C# – Using top-level statements

The top-level statements feature makes the Main() method implicit. This feature was added in C# 9 (.NET 5) with the purpose of decluttering a project’s entry point.

Here’s what a console app looks like using a top-level statement:

Console.WriteLine("Hello, World!");
Code language: C# (cs)

The compiler generates the Main() method implicitly from the top-level statements. The code above is functionally equivalent to the following console app with an explicit Main() method:

namespace ConsoleAppWithMain
    internal class Program
        static void Main(string[] args)
            Console.WriteLine("Hello, World!");
Code language: C# (cs)

Everything is implicit with top-level statements. This can make it a little confusing to figure out how to do the usual things you’d do in Main(), such as the following:

  • Get passed in arguments from args.
  • Use async/await.
  • Return an exit code.

Simply put, you can just do them. Here’s an example of doing all these things with top-level statements:

if (args.Length == 1)
    int delay = Convert.ToInt32(args[0]);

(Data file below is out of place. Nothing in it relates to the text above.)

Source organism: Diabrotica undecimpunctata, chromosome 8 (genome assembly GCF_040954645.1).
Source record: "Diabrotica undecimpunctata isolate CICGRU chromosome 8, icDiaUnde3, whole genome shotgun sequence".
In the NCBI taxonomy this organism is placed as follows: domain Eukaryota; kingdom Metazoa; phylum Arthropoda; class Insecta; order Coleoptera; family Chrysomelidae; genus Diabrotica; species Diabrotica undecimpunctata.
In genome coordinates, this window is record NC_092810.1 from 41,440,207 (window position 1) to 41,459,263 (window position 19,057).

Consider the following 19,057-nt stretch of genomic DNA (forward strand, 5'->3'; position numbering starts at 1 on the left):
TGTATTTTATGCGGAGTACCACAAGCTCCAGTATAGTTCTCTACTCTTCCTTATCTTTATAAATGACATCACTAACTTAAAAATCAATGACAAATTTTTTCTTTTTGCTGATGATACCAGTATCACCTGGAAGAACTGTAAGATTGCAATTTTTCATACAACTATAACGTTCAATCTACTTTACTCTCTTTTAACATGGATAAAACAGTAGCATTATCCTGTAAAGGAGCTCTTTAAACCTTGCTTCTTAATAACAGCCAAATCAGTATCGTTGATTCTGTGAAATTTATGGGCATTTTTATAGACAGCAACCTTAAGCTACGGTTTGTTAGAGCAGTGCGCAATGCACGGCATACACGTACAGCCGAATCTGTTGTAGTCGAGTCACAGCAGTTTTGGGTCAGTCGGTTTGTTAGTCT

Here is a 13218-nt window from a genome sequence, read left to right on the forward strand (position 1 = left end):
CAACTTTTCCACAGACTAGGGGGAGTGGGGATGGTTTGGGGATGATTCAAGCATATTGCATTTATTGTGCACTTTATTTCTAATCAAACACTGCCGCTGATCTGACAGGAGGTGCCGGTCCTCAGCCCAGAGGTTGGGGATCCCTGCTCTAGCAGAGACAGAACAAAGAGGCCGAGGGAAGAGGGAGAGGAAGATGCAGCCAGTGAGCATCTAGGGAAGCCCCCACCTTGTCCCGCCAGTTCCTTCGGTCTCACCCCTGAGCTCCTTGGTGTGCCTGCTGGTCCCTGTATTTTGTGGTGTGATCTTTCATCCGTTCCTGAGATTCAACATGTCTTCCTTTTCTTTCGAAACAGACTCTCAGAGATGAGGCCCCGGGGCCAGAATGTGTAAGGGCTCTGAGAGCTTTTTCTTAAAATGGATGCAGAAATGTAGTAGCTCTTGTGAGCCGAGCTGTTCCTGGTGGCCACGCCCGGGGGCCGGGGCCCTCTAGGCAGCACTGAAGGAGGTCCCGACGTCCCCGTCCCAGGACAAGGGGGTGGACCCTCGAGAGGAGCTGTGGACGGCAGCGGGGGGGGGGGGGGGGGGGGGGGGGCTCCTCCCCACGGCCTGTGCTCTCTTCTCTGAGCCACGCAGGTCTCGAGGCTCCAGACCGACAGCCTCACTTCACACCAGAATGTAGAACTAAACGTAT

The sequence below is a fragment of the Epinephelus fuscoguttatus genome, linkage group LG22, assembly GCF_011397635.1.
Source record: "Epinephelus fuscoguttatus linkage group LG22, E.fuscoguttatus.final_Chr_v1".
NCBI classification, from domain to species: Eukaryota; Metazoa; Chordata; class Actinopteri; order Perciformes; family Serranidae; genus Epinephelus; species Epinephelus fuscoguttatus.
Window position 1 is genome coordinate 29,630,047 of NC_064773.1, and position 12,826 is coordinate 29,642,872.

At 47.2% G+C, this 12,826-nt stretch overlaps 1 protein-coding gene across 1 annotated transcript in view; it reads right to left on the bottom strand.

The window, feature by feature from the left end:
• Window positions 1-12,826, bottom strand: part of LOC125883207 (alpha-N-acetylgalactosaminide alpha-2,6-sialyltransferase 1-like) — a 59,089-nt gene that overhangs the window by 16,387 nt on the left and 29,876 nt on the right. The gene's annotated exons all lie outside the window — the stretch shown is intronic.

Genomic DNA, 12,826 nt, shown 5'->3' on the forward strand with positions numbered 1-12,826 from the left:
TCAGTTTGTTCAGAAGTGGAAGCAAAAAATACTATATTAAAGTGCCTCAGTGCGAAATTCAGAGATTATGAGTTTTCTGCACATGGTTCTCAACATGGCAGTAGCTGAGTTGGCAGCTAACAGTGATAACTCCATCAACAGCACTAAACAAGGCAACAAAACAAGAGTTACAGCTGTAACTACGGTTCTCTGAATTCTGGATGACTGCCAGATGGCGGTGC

Console.WriteLine($"Delaying {delay} seconds");

    await Task.Delay(TimeSpan.FromSeconds(delay));

    return 0;
    Console.WriteLine("No arguments passed in");
    return 1;
Code language: C# (cs)

Note: The implicit ‘args’ variable doesn’t show up in IntelliSense, but it’s there. Use it just like you would any other string array, and ignore the initial compiler error.

Running this console with a valid argument results in the following output:

Delaying 1 seconds

ConsoleApp.exe (process 27844) exited with code 0.Code language: plaintext (plaintext)

Opting out of using top-level statements

Projects created in .NET 6+ use the top-level statements feature by default. You can opt out of using this if by checking the Do not use top-level statements checkbox during project creation:

Checking the'Do not use top-level statements' checkbox

It’ll create the project with an explicit Main() method.

Note: The top-level statements feature was added in .NET 5, but it wasn’t until .NET 6 that it was put into project templates and became the default.

Converting an existing project to use a top-level statement

You can use a built-in refactoring command to convert an existing project (on .NET 5+) to use top-level statements.

  • In the source file containing the Main() method, click on the quick tips lightbulb.
  • Click Convert to top-level statements.
Convert to top-level statements command in Visual Studio

Note: You can do this refactoring manually, but you might as well use the built-in refactoring command.

You can do the reverse conversion (Main() to top-level statements) by using a refactoring command as well.

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